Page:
Central bank loan prime rate and other lending rates. Starting in August 2019, the PBOC announced the loan prime rate (LPR) formation mechanism “to deepen reform to strengthen the market’s role in setting interest rates, raise the efficiency of interest rate transmission and lower financing costs.”42 This rate is set by state-owned banks, rural banks, and foreign-funded banks in a manner similar to other interbank rates. Although this may give the appearance of greater market exposure, banks must submit LPR quotations within a few basis points of the medium-term lending facility (MLF), which is set by the PBOC. In reality, the LPR acts as coordinated guidance to lenders, serving as the primary reference for bank loans and a pricing benchmark for floating-rate contracts.

In addition to the LPR, the PBOC affects facility instruments that have an impact on rates system-wide. These forms of central bank lending include the standing lending facility, MLF, and pledged lending facility. The primary difference between them is time-to-maturity. The standing lending facility is meant to meet the temporary liquidity demands of commercial institutions, similar to the Federal Reserve’s discount window, with overnight, seven-day, or one-month maturities. The MLF aims to provide base money to commercial or policy banks. These three-month to one-year facilities help adjust medium-term funding costs of financial institutions and in turn the real economy. Finally, the pledged lending facility is a long-term lending instrument that provides large amounts of financing to support key economic areas and prop up laggards.43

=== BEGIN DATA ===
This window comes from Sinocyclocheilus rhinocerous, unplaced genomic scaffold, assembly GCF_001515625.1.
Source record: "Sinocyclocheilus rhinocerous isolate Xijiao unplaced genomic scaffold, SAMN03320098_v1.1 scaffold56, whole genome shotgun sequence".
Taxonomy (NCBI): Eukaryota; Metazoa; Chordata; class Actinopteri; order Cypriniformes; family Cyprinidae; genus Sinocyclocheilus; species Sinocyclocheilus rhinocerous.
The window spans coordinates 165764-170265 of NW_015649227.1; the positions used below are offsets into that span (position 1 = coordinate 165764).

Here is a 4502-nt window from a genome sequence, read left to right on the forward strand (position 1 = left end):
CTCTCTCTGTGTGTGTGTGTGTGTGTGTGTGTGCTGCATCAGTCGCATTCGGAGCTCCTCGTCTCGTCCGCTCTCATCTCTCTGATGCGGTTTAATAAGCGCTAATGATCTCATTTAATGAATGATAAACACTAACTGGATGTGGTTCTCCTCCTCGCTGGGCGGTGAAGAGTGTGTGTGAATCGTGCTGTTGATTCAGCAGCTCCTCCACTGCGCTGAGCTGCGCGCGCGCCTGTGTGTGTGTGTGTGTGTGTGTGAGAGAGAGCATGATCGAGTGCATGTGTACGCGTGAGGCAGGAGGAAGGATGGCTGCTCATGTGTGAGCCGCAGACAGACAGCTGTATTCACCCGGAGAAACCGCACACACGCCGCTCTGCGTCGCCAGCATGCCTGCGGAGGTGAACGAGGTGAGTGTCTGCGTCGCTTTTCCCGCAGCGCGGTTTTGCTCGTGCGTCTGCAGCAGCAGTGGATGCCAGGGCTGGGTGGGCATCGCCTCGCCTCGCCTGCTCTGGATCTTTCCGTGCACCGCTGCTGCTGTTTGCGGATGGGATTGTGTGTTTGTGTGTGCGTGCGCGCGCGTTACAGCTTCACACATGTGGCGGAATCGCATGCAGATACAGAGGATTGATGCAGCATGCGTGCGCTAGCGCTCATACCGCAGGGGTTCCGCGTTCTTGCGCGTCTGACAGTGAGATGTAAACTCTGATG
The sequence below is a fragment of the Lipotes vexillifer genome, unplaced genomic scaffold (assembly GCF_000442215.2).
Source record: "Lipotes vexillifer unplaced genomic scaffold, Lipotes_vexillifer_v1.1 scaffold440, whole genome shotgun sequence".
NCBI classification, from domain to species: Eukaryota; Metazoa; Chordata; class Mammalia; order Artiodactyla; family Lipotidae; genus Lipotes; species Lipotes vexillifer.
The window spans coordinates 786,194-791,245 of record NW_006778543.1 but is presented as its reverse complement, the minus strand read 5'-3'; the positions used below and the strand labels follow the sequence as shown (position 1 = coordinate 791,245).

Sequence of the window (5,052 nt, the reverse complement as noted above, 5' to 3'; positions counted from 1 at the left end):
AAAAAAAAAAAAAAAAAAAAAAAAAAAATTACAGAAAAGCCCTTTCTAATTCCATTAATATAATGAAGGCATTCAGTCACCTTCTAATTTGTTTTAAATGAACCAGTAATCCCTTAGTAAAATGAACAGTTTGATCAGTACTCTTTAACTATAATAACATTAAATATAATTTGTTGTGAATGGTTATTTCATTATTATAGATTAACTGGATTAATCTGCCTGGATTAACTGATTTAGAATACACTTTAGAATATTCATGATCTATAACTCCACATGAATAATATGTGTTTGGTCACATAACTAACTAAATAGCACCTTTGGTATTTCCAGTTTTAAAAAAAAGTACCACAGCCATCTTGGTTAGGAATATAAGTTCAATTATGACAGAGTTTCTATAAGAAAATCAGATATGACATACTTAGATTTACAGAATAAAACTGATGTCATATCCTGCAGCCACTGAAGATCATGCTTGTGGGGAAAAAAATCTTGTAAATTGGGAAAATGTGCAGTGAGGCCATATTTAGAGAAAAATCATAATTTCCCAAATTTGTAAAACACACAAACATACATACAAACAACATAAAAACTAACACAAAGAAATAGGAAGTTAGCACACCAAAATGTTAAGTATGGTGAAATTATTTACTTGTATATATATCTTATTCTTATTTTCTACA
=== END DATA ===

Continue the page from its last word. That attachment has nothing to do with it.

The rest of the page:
Whereas the Federal Reserve interest rate (colloquially, the Fed Rate) is the primary monetary tool in the U.S. armament, this is not the case in China. As just one tool available to the PBOC, adjustments to China’s LPR may not connote the same message that an equivalent change in the Fed Rate might. Changes in the Fed Rate may be applied to spur or cool down investment both domestically and internationally. However, because the LPR and other facilities are just one tool available to the PBOC, smaller changes can be made in a more-targeted attempt to encourage small business lending or to affect the exchange rate.